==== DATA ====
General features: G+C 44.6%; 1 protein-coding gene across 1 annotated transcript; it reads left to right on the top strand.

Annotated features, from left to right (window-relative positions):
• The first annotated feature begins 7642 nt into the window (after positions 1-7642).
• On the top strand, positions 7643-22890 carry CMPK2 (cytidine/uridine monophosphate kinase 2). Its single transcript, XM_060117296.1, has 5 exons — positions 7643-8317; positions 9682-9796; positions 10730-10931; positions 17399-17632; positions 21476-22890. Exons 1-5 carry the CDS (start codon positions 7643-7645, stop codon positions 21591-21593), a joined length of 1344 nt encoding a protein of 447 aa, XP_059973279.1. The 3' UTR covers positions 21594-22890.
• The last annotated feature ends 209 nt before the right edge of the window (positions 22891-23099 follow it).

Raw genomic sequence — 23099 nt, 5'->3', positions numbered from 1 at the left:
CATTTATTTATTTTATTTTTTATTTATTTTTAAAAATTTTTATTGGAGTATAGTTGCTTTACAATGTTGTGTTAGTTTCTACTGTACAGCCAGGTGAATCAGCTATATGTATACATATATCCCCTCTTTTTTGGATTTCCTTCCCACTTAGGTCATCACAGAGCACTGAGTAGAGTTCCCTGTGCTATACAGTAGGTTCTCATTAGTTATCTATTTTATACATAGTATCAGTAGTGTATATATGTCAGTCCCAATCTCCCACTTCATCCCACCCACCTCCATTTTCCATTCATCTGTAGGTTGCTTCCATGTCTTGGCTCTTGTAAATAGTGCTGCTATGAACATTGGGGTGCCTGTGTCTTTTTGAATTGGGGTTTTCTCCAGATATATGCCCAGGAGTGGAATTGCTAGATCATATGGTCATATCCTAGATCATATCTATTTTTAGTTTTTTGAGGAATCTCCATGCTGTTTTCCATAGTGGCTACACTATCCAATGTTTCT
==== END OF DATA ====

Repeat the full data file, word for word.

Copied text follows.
General features: G+C 44.6%; 1 protein-coding gene across 1 annotated transcript; it reads left to right on the top strand.

Annotated features, from left to right (window-relative positions):
• The first annotated feature begins 7642 nt into the window (after positions 1-7642).
• On the top strand, positions 7643-22890 carry CMPK2 (cytidine/uridine monophosphate kinase 2). Its single transcript, XM_060117296.1, has 5 exons — positions 7643-8317; positions 9682-9796; positions 10730-10931; positions 17399-17632; positions 21476-22890. Exons 1-5 carry the CDS (start codon positions 7643-7645, stop codon positions 21591-21593), a joined length of 1344 nt encoding a protein of 447 aa, XP_059973279.1. The 3' UTR covers positions 21594-22890.
• The last annotated feature ends 209 nt before the right edge of the window (positions 22891-23099 follow it).

Raw genomic sequence — 23099 nt, 5'->3', positions numbered from 1 at the left:
CATTTATTTATTTTATTTTTTATTTATTTTTAAAAATTTTTATTGGAGTATAGTTGCTTTACAATGTTGTGTTAGTTTCTACTGTACAGCCAGGTGAATCAGCTATATGTATACATATATCCCCTCTTTTTTGGATTTCCTTCCCACTTAGGTCATCACAGAGCACTGAGTAGAGTTCCCTGTGCTATACAGTAGGTTCTCATTAGTTATCTATTTTATACATAGTATCAGTAGTGTATATATGTCAGTCCCAATCTCCCACTTCATCCCACCCACCTCCATTTTCCATTCATCTGTAGGTTGCTTCCATGTCTTGGCTCTTGTAAATAGTGCTGCTATGAACATTGGGGTGCCTGTGTCTTTTTGAATTGGGGTTTTCTCCAGATATATGCCCAGGAGTGGAATTGCTAGATCATATGGTCATATCCTAGATCATATCTATTTTTAGTTTTTTGAGGAATCTCCATGCTGTTTTCCATAGTGGCTACACTATCCAATGTTTCT